When cutting the branches more than 1 ½ inches in diameter, use a three-part cut. The first step is to saw an undercut from the bottom of the branch about 6 to 12 inches out of the trunk and about one third of the way through the branch. Make a second cut from the top, about 3 inches further from the undercut, until the branch falls away. The resulting stub can then be cut back to the collar of the branch. If there is danger of the branch damaging other limbs or objects on the ground, it should be properly roped and supported, then carefully lowered to the ground.

Topping vs. Thinning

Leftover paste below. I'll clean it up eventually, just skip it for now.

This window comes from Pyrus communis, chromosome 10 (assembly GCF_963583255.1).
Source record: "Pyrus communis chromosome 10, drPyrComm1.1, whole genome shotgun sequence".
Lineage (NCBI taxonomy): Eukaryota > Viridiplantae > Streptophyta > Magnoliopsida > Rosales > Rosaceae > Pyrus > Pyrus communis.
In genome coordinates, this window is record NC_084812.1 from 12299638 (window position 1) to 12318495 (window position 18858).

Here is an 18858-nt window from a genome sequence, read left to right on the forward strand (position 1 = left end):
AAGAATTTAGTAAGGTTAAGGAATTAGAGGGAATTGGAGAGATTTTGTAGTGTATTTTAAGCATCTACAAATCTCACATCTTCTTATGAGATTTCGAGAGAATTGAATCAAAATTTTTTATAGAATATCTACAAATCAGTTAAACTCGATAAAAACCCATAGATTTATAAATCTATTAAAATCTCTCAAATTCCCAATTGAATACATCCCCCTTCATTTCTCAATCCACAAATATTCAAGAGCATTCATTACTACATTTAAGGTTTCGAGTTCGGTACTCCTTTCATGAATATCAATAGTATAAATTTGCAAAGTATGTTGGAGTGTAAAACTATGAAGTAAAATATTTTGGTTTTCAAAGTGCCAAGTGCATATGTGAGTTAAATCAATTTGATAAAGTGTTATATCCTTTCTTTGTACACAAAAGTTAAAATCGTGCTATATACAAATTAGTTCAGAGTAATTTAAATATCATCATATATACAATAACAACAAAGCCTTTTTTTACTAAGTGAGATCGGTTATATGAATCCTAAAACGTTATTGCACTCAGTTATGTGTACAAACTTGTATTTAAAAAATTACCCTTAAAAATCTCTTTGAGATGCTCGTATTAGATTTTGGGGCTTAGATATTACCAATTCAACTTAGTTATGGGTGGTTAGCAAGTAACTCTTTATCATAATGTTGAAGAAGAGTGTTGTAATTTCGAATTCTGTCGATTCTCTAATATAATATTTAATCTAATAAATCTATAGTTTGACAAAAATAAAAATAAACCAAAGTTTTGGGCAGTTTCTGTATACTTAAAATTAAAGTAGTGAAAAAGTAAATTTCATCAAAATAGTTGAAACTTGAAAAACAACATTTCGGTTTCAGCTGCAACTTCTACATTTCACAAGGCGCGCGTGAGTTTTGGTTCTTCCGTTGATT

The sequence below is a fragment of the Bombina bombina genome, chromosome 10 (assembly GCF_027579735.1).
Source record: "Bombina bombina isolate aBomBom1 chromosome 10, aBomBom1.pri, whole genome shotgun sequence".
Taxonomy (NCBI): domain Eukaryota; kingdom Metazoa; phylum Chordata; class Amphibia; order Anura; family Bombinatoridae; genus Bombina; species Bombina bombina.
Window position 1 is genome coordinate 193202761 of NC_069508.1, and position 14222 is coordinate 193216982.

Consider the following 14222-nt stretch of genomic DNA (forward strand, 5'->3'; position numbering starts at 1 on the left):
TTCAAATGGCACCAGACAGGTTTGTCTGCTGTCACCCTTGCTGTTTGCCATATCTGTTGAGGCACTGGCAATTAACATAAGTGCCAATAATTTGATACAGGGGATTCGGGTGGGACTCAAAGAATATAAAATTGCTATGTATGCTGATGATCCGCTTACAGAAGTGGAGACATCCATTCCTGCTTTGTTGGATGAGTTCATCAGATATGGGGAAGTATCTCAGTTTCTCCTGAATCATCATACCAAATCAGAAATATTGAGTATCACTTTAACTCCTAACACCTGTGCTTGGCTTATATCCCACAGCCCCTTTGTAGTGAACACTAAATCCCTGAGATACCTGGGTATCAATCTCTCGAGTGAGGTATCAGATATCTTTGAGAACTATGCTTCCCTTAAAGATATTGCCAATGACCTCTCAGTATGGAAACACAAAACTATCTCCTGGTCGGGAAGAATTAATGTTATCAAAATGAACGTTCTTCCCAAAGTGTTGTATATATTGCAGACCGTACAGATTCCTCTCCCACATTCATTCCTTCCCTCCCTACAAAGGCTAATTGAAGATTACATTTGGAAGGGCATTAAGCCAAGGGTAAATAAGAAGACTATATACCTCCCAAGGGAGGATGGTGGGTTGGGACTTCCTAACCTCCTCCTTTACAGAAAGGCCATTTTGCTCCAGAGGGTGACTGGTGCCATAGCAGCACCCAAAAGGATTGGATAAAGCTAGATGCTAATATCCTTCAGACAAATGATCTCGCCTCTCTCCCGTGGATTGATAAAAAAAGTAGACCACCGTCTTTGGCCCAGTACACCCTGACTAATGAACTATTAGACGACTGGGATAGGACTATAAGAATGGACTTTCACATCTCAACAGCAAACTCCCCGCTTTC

All too often trees are topped to reduce size or to rejuvenate growth. In either case, topping is not a recommended practice; in fact, some refer to it as the “Texas Chainsaw Massacre.” Topping is the process where a tree is cut back to a few large branches. After 2 to 3 months, regrowth on a topped tree is vigorous, bushy and upright. Topping seriously affects the tree’s structure and appearance. The weekly attached regrowth can break off during severe wind or rainstorms. Topping may also shorten the life of a tree by making it susceptible to attack by insect and disease.

Thinning is a better means of reducing the size of a tree or rejuvenating growth. In contrast to topping, thinning removes unwanted branches by cutting them back to their point of origin. Thinning conforms to the tree’s natural branching habitat and results in a more open tree, emphasizing the branches’ internal structure. Thinning also strengthens the tree by forcing diameter growth of the remaining branches.